The Best of Coachella Weekend One
Robert DeLong plays solo with more gear than most five-piece bands.
Coachella, man. Wow. Like a fine wine, you just keep getting better with age.
After gorging ourselves on Sumo Dogs and indie-pop, dancing ourselves dusty, head-banging to Death Grips and "Welcome to the Jungle," and maybe drinking a beer or seven, we sifted through the rubble and our reporter's notebooks for highlights, of which there were far too many to list. Overall, though, these were the sights, sounds, and moments that really stood out.
If you're going to weekend two and don't want any spoilers, stop reading now. But know this: Even if half of weekend one's surprise guests don't return, you're in for a wild one.
Robert DeLong, Kamasi Washington, and Lindsey Stirling Making Us Fucking Dance
Next to LCD Soundsystem, my favorite Friday performance came from Robert DeLong, a dance music producer from Washington — now based in Echo Park — who is sort of the millennials' answer to Howard Jones, a geekily charming showman with a gift for making infectious, danceable pop. Live, DeLong is a one-man whirlwind, sprinting between three different drum kits and using modified video game consoles to pitch-shift his vocals and dish out various other quirky effects. But the highlight of his Outdoor Stage set was when he brought out a seemingly random but kinda brilliant combination of guest stars: L.A. sax giant Kamasi Washington and Lindsey Stirling, who can dance her ass off while shredding on violin. Together they dished out a version of DeLong's "Global Concepts" (aka the "Did I make you fucking dance?" song) that had the whole Outdoor Stage crowd bouncing. — Andy Hermann
Mavis Staples Throwing Shade at Sia
The venerable 76-year-old soul singer's Friday 2 p.m. Gobi Tent set served as a stellar daylight entree to a long, dusty weekend. Staples has still got powerful pipes and an even more powerful stage presence. During some of her charming riffs at the heat, the crowd and the venue, she made note of the Gobi Tent's delightful chandeliers. "Maybe I should sing a song about them?" she smirked. "Nah, then that little girl gonna come out here and fight me!" Boom. Take that, Sia. Staples v. Sia: Coachella 2016 Weekend 2! We'd put it all on Staples in the first round of any scrap, vocal or otherwise, because that's The Chicago Way. — Paul T. Bradley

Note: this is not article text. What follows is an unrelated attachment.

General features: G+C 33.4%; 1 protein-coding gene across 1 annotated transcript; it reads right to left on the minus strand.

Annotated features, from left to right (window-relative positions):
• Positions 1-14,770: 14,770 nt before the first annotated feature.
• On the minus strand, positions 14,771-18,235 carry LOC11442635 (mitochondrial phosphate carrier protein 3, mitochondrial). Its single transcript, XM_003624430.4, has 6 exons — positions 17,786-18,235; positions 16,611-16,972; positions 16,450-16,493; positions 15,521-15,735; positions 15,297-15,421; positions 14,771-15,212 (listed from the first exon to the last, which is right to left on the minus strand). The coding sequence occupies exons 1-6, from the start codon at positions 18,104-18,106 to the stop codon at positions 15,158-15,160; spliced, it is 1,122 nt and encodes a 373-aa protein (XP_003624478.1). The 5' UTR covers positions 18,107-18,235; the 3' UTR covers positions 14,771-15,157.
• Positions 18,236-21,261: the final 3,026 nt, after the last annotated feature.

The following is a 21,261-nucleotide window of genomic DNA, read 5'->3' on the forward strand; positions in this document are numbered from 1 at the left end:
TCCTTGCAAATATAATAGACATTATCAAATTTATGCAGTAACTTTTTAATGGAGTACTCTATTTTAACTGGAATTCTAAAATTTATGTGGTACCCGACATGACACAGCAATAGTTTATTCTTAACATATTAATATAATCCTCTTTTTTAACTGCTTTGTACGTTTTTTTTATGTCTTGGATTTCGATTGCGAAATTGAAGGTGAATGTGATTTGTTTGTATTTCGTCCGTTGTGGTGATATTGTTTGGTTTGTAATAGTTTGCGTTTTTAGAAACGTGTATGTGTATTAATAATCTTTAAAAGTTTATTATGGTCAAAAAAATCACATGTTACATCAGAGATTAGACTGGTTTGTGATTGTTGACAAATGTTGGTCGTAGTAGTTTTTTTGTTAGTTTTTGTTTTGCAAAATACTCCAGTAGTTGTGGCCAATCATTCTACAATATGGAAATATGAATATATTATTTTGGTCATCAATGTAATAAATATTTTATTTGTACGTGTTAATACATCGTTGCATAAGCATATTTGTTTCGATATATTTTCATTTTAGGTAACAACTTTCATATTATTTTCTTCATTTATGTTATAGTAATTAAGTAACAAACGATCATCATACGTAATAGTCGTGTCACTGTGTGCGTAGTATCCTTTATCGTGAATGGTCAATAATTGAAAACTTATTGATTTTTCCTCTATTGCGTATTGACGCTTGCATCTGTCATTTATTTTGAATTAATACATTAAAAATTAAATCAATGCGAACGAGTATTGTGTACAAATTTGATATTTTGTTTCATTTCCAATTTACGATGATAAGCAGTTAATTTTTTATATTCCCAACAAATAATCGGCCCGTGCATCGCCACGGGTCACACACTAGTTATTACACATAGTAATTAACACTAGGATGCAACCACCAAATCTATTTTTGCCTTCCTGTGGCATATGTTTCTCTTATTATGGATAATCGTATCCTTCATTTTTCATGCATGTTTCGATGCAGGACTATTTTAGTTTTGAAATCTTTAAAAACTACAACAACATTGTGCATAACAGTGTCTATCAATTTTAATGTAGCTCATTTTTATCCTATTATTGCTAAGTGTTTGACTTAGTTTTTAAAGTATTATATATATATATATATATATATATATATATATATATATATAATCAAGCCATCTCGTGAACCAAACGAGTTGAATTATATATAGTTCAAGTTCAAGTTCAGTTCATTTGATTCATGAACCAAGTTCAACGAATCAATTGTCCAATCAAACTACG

LCD Soundsystem's Sly Nod to Guns N' Roses
The Venn diagram of Axl Rose and James Murphy fans has only a sliver of overlap, so when LCD Soundsystem added a new coda to "New York, I Love You But You're Bringing Me Down" during their Friday night set, you could see the LCD masses exchanging confused looks, trying to place the lyrics. "Nothing lasts forever/And we both know hearts can change" — James Murphy wouldn't be caught dead writing anything that earnest. What song is this? Then he and Nancy Whang sang the next verses — "And it's hard to hold a candle/In the cold November rain" — and you could practically hear a collective "Ohhhh" rise from the crowd. — Andy Hermann